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Crime & Courts

New rules govern media in local courts

SYCAMORE – Imagine seeing the look on Billy Curl’s face when he learns the verdict in a trial on allegations he murdered Northern Illinois University freshman Antinette “Toni” Keller in October 2010.

That image could be shown on news stations and in newspapers under new rules 23rd Judicial Circuit Chief Judge Tim McCann is expected to sign today. The circuit, which comprises DeKalb and Kendall counties, was accepted last week into the Illinois Supreme Court’s pilot program allowing media to record and photograph inside local courtrooms in most instances.

DeKalb County State’s Attorney Richard Schmack is a little concerned about maintaining jurors’ privacy – the program prohibits taking any images of them – but overall said he believed the program would be implemented well here.

“It will be good for the public to see what do we really do rather than fictional, choreographed trials,” Schmack said.

DeKalb County and 27 others in Illinois have been accepted into the pilot program the Illinois Supreme Court started about a year ago. Kane County judicial leaders expect to apply for the program this spring after tweaking rules a joint committee created before DeKalb and Kendall counties split off from the 16th Judicial Circuit, leaving only Kane County in that circuit, McCann said.

News photographers aren’t allowed to pop into any courtroom they desire whenever they want, though. The law prohibits media cameras in hearings for juvenile, divorce, adoption, child custody, evidence suppression or trade secret cases.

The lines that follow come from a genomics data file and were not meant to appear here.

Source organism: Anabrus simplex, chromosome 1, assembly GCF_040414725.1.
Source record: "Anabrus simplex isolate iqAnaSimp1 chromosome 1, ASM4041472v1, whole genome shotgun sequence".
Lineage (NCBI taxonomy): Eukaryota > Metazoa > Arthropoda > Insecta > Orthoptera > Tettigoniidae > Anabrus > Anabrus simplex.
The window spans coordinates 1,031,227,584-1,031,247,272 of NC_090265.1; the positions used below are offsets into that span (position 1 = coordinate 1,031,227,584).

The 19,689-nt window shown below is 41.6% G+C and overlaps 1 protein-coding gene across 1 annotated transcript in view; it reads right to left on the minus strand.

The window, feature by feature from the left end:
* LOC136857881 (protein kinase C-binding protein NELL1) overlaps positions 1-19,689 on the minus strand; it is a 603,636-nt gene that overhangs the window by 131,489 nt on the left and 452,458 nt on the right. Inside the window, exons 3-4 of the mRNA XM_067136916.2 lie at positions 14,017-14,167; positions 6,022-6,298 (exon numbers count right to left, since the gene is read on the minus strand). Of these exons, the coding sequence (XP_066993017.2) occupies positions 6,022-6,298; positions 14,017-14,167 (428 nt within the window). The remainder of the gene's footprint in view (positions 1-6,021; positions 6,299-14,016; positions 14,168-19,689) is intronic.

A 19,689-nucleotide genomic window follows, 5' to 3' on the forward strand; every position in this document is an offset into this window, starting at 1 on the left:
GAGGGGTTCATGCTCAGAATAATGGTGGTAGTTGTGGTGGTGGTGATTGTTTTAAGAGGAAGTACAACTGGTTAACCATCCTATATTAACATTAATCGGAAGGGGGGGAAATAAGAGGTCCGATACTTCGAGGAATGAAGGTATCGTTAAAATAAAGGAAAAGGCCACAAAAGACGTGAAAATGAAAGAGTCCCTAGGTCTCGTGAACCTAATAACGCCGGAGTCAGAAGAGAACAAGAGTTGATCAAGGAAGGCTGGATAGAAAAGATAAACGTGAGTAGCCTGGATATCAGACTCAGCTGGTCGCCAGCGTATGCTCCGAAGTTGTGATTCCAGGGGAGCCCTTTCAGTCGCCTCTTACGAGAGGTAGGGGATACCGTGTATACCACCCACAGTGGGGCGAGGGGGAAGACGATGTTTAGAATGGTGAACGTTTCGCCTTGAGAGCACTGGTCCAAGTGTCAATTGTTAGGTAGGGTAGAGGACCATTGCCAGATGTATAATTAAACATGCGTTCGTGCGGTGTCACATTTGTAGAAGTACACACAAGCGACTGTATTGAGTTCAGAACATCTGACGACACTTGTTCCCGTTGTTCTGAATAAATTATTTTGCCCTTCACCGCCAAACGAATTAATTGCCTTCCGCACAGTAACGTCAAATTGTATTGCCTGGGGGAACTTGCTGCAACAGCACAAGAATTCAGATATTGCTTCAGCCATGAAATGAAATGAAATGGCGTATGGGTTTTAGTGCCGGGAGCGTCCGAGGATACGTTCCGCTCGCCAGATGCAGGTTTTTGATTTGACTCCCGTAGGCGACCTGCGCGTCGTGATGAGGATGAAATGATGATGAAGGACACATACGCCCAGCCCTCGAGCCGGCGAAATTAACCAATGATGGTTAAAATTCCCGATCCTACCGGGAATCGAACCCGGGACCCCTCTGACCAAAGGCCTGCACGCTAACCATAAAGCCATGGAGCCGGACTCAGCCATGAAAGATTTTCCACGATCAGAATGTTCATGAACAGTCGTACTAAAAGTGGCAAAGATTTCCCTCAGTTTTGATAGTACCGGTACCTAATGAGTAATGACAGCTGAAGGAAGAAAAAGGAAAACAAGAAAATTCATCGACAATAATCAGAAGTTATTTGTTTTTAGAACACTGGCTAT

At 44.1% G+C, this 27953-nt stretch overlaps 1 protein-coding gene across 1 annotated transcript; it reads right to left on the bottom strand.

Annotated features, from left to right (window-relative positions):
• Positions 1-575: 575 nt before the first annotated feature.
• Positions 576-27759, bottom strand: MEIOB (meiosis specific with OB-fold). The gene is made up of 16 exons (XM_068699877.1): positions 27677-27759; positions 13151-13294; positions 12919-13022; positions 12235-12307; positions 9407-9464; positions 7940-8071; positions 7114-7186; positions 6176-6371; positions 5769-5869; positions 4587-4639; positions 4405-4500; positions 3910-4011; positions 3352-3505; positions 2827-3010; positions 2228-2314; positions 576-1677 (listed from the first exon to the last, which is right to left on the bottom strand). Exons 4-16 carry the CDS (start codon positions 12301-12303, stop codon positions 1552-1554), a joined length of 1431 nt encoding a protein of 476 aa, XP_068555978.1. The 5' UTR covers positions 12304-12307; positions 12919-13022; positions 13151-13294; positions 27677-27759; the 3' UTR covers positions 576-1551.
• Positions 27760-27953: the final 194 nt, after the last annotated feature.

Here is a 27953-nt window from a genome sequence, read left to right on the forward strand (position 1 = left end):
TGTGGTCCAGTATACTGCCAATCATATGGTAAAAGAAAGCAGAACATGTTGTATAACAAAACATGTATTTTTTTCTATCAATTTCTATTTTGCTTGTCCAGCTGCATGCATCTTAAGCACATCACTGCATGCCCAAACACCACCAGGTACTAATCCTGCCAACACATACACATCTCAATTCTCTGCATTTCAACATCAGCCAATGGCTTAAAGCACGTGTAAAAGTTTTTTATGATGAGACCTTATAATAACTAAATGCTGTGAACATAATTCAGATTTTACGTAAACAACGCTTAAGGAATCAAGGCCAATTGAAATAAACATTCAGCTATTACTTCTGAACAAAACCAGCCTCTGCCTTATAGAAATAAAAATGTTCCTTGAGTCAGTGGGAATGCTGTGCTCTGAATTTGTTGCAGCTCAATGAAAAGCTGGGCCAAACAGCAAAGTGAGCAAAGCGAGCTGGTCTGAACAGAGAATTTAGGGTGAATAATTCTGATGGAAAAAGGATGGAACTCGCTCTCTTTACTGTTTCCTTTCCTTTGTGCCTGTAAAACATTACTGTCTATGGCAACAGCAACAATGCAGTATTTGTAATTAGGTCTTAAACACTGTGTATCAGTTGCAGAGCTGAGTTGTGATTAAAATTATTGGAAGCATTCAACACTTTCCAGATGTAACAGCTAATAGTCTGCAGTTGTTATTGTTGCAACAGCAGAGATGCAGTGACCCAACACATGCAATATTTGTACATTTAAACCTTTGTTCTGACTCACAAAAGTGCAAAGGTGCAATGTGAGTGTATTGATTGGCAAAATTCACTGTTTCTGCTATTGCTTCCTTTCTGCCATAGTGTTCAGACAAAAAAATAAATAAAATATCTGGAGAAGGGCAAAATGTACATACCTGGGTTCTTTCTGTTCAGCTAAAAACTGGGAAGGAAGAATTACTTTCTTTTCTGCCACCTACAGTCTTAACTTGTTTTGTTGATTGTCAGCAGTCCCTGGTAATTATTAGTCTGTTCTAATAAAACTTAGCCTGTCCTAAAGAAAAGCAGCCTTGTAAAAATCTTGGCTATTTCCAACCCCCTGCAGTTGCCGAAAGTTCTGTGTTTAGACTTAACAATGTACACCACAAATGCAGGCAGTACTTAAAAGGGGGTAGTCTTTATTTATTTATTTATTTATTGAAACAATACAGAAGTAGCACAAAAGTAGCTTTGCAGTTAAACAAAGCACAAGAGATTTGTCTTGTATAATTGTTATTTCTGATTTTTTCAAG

Under Supreme Court rules, journalists need to apply to bring cameras into a hearing or trial at least two weeks before it starts. The judge involved in the case, as well as McCann and DeKalb County Presiding Judge Robbin Stuckert, will review the request.

Attorneys and all the parties involved also will receive a copy, and defendants and witnesses can object to having the cameras and recording equipment there.

The judges’ decisions cannot be appealed.

Under the rules, media likely would not record sexual abuse victims, victims of other forcible felonies, police informants, undercover agents and relocated witnesses.

McCann also supports giving special consideration for the witness’ age and thinking about whether the news images and recordings could affect future police investigations.

“You’re probably never going to get to cover a 12-year-old who says something bad happened to her,” McCann said.

But he expects the Illinois Supreme Court’s pilot program ultimately will become a permanent fixture in county courthouses.

“I think what you’ll see is see this thing tweaked,” McCann said. “You see it modified a little bit, but I think it’s going to be a long-term program for us.”

Media coverage of Nicholas Sheley’s murder trial in Whiteside County Courthouse in northwest Illinois attracted some media attention itself in October and November. Sheley, 33, was accused of beating a 93-year-old Sterling man to death in 2008; he was one of eight people Sheley was accused of killing over a matter of days in Illinois and Missouri.

During that trial, and those throughout Illinois since the program started, there weren’t any notable problems with having cameras in the courtrooms, Illinois Supreme Court spokesman Joe Tybor said. He attributed any complaints to minor issues surrounding journalists who were confused or uninformed about specific rules.

“There has been nothing to indicate that this isn’t going work,” Tybor said. “The measure of success – and the reason why it is a pilot project – is really to determine whether cameras and all that go along with it can coexist in Illinois courtrooms [without sacrificing justice and fairness.]”

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